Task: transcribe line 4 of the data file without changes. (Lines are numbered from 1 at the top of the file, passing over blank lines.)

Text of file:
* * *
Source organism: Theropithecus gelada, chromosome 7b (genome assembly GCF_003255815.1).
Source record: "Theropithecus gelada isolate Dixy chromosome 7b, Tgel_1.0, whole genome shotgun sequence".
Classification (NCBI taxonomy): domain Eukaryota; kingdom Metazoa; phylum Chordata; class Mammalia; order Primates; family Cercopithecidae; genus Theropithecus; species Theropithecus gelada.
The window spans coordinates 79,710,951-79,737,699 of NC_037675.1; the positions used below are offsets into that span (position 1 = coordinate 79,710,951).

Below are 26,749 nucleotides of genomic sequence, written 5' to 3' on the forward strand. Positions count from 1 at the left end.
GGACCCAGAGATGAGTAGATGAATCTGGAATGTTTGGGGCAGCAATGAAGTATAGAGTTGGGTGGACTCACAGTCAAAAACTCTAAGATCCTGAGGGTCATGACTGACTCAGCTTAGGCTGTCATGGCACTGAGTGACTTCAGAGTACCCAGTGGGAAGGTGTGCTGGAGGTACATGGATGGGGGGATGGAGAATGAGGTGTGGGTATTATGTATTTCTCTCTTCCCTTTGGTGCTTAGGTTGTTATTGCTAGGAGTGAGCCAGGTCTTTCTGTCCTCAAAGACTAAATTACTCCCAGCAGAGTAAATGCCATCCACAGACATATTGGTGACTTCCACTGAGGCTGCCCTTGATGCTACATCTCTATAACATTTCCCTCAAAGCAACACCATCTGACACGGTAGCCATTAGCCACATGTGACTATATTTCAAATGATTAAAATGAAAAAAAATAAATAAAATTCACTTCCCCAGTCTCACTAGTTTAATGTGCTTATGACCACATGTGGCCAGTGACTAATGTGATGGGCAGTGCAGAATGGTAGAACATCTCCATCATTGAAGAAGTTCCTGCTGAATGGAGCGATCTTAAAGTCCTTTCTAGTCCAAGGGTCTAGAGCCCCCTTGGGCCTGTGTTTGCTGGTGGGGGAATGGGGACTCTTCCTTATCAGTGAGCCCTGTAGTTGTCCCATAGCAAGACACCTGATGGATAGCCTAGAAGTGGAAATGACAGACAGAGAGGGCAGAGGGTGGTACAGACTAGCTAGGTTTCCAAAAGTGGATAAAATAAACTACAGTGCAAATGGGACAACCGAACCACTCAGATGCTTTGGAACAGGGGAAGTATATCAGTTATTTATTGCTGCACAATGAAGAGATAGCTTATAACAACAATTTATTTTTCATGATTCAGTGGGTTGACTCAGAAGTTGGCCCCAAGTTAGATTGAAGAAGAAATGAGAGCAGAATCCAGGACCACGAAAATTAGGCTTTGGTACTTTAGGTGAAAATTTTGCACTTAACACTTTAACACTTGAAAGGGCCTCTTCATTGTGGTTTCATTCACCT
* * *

The window spans coordinates 79,710,951-79,737,699 of NC_037675.1; the positions used below are offsets into that span (position 1 = coordinate 79,710,951).